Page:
“Erin!” I open my eyes
 “Coming.” I shout back and let myself back inside, firmly shutting the door behind me on the ethereal smog prising its way into the flat.
I leave the balcony behind me walking past the sofa and the TV without seeing any of it because my head is still chasing scudded clouds on the mountain tops of home. The kitchen area comes back to me with a sharp kick of reality and I take in the square table and the square chairs and I suddenly realise that nothing was square back home.
James is dishing up bacon, he is in his element because it is Saturday and this means no work, and this means cooked breakfast, and this means a day of flopping. Farmers don’t have flop days because if they do then the chooks starve and then they starve.
“Good girl.” He says when he notices that I’m sitting down. “I’ll drive you over when you’ve finished, the others are still in bed.” He sets a couple of bacon and toast plates on his arm and sweeps in pretending to be a waiter and I smile to be polite. James likes cooking, and he is far better at it than Natasha with her microwave dinners. I guess I like James but Natasha is more often there, being the one who looks after me. And James was the one who picked up my shoes that day.
We eat in a half silence, where the breaks in the halting conversation are long and awkward.
 “Have you got everything you need? Got your leotard on?”
I nod and blow on my breakfast.

I pad along the carpeted corridor with apprehensive excitement, catching sight of my pale reflection in the glass of the swing doors. There is music coming from further down the hallway, perhaps the class has already started.
‘No outdoor footwear please.’ I note and have a silent debate before making my decision: I will be a rebel today. And even though there is no one to see my rebellious action, I feel a warped sense of pleasure which I cannot understand as being a result of disobedience to a paper sign.
 On my left, a wide, greyish painted door is propped open by a plastic chair. I pause before entering and observe, wanting to learn as much as I can before entering this strangely reversed world where pink delicateness and femininity hides athleticism and stamina.
Several small girls in pink leotards like my own are bending and stretching irregularly with the music with focused expressions as they roll in on their turned-out feet. I don’t see how it can be so difficult; maybe going to lessons will be like returning to infant school to relearn the things you believe you have far surpassed. But learning to do them right I remind myself. This ‘Grade 2’ class, I notice as I watch, is a group of scabby-legged seven-year-olds whose hair has been ruthlessly twisted up into little buns like Mickey Mouse ears.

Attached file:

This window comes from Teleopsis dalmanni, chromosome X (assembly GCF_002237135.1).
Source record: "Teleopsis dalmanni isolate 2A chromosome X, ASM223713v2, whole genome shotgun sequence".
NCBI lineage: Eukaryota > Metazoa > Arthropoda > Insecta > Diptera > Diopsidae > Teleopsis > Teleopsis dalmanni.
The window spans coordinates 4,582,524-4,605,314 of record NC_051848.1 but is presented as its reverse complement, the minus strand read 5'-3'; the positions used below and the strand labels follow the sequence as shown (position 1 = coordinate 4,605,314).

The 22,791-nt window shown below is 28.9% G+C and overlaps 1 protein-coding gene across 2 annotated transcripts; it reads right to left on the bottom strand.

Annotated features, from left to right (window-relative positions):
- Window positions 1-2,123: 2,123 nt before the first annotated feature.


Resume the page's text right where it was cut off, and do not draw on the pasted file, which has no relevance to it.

The teacher hears my footsteps and whirls delicately; the very depiction of gracefulness. She smiles and I notice that she looks far younger than I can remember any teacher ever looking before, indeed, her petite frame and brand-name clothing could pass her off as 14.
 “Hello!” she says brightly “You must be Erin, is your mum or dad here?”
The polished boards beneath my shoes suddenly seem to rock as though I have found myself unexpectedly on a boat, alone and lost in aeons of grey, tipping water.
“My parents are dea-” I realise too late that she means Natasha and James and close my half-open mouth before the whole of that icy, evil word can fall out.
 “He’s in the car park. I can get him to talk to you after.” I say quietly, wondering if she will need a full explanation of my shadowy past, the way they did at school.
“Have you got something to wear?” she asks and I nod in response, hoping that she will understand that talking is, right now, impossible.
She waves me over a corner of the light, airy space and recommences the bending stretching music while I peel off my new jeans, surrounded by the brash pinkness of the children’s ballet bags. I shiver as I remove my hoody and stand awkwardly in my newly bought leotard. I have no ballet shoes yet so I leave my socks on hoping that I will not slip and slide too much in them.
 The mirror throws back my reflection coarsely at me. The leotard sags in a way it is surely not meant to and wrinkles around my waist. I am too small for it yet next to the other children I look gangling and awkward. My legs look too long for themselves as they poke, stick-like, from the bottom of my uniform. My elbows, knees and shoulders are sharp and angular from hunger and I wonder if my lifted arms will ever smooth into gentle curves. I join at the back of the bar as directed by the teacher who walks up and down calling instructions while the music plays. She pauses, demonstrates and adjusts the leg of one girl before continuing marking the arms out alongside us. I am lost in the footwork with which the others are fully familiar and follow tentatively, my legs jolting in and out at the wrong times. When I think I have caught the pattern it changes. Perhaps I was wrong to pass this work off as easy. The teacher reaches me and looks at me with interest, I try to ignore this inspection and gaze intently at the backs of the girl-in-front-of-me’s knees. They bend and stretch without warning and I copy hastily. The music closes in one final chord of frivolous, fairground-style music and I close my feet the way the other girls have.